Since 0.2 mg of purified Ricin constitutes a fatal dose, this is a considerable amount of ricin. Other groups, who viewed the Aristide presidency as a democratic "coup d'etat" leading to the establishment of a dictatorship in all but name, have set up their own website, the Haiti Democracy Project being the best known. The seed-pulp left over from pressing for castor oil contains on average about 5% by weight of ricin. Protest groups, websites, and news feeds have since been formed in response to the 2004 coup and following events, such as the Haiti Action Committee and the Canada Out of Haiti Campaign (a project of the Canada-Haiti Action Network). Ricin is easily purified from castor-oil manufacturing waste. has, like the present interim government, its proponents, the Haitian National Police, and MINUSTAH (which consists mostly of Brazilian, Chilean, and other multinational peacekeeping contingents, led by Brazil), become the source of controversy both within and outside Haiti, especially in Brazil (which provides a bulk majority of the peacekeeping force), the United States (which is heavily suspected of foul play regarding the February 2004 coup), Canada (whose Martin government had also supported the overthrow of Aristide, and whose own RCMP is training a significant contingent of the rather-notorious HNP), and, to a somewhat lesser degree, France (from whom Aristide had requested a restitution of exactly US$21,685,135,571.48, the modern-day equivalent of the 90 million gold francs {originally set at 150 million, but later reduced} which were demanded as ransom by the French government from then-President Jean-Pierre Boyer). Since people do not get sick from eating large amounts of such products, ricin A is of extremely low toxicity if and only if the B chain is not present.. The Council of Sages, which consists of the following:.

Many plants such as barley have the A chain but not the B chain. He was replaced as justice minister by Henri Dorlean. Ricin consists of two distinct protein chains (almost 30kDa each) that are linked to each other by disulfide bond:. Gousse had, since his appointment, become notorious for the alleged wrongful imprisonment of Lavalas party members and supporters, and, seemingly under pressure from Washington, resigned from office on June 15, 2005. Typically 2.5–20 raw seeds can kill an adult human; 4 a rabbit, 5 a sheep, 6 an ox, 6 a horse, 7 a pig, 11 a dog, but 80 for cocks and ducks.[3]. Non-Cabinet Officials:. [2]. In the wake of Aristide's departure, while Supreme Court Chief Justice Boniface Alexandre succeeded to the Presidency (in accordance with the stipulations of the 1987 constitution), the Conseil des Sages, a seven-member executive advisory board which was appointed by the OAS-sanctioned Tripartite Council (consisting of Leslie Voltaire, Paul Denis, and Adamo Guino), immediately selected the Prime Minister, former Manigat Foreign Minister Gerard Latortue, who, in turn, selected his cabinet, which consists mostly of opposition leaders or spokespersons:.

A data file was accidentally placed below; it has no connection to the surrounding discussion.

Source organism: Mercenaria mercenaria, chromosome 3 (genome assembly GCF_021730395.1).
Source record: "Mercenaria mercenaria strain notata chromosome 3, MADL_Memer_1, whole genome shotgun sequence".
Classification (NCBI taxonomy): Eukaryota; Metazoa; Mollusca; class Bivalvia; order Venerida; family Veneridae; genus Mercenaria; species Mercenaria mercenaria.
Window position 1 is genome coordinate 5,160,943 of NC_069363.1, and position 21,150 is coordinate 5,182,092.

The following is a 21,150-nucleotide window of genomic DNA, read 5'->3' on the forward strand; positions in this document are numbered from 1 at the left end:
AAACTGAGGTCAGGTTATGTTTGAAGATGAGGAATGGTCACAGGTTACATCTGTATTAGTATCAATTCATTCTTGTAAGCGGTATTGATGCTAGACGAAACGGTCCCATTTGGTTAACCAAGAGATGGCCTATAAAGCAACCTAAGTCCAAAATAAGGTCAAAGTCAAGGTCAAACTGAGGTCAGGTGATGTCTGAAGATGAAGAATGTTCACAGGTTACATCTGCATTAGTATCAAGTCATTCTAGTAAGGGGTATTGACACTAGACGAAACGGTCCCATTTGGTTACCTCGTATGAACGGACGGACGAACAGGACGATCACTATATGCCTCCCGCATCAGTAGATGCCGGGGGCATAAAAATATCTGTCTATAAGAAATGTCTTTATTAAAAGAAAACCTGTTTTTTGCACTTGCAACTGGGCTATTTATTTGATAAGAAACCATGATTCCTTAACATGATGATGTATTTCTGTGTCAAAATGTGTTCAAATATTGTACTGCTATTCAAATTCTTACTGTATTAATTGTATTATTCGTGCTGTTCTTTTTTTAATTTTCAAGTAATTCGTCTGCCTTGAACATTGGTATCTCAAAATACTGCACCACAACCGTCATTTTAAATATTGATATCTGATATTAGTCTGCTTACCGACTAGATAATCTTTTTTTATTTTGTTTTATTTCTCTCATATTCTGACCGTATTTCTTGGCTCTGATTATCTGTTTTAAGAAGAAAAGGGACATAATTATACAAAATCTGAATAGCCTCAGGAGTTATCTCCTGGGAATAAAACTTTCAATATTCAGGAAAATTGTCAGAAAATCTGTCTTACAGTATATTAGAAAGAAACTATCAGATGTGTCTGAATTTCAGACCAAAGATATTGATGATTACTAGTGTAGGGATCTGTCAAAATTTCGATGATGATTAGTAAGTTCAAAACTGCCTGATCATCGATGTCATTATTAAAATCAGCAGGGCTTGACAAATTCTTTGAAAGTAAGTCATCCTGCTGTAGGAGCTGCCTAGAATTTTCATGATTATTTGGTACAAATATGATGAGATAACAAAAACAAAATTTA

Although one seed contains enough ricin to kill an adult human, they may pass harmlessly through the digestive system if swallowed whole. [6], [7] When asked whether Aristide was guarded in the Central African Republic by French officers, the French Defense Minister answered that Aristide was protected, not imprisoned, and that he would leave when he could; and that France had many officers present in the Central African Republic following the recent events in that country, but that they did not control Aristide's comings and goings [8]. Modern feed-making techniques break down the ricin in castor beans by heating at 140 degrees Celsius for 20 minutes, although some studies suggest that residual toxic effects may linger. On March 1, 2004, US Congresswoman Maxine Waters (D-CA), along with Randall Robinson, a family friend of the Aristides, each reported that Aristide had told them using a smuggled cellular telephone that he had been forced to resign against his will by United States diplomats and Marines, and that he was abducted against his will, and continued to be held hostage by an undisclosed armed military guard. Although the castor bean plant has long been noted for its toxicity, ricin was first isolated and named in 1888 by Hermann Stillmark. Many media sources reported that Aristide had resigned and been refused asylum by South Africa. (See abrin). The circumstances surrounding this flight are a matter of controversy.

Ingested in larger doses, ricin causes severe diarrhea and victims can die of shock. Aristide was forced to sign a resignation of the Presidency and was taken to the Central African Republic. In small doses, such as the typical dose contained in a measure of castor oil, ricin causes digestive tract cramps. On February 29, 2004 the United States flew Aristide out of the country. Long term organ damage is likely in survivors. This rebellion then spread throughout the central Artibonite province by February 17 and was joined by opponents of the government who had been in exile in the Dominican Republic. There is no known antidote; only symptomatic and supportive treatment is available. This finally led to an armed conflict, the 2004 Haiti Rebellion, which increased in intensity on February 5, 2004, 200 years after the Haitian Revolution, when an armed rebel group which formerly called itself the Cannibal Army and worked for President Aristide transformed itself into the Revolutionary Artibonite Resistance Front and took control of the Gonaïves police station.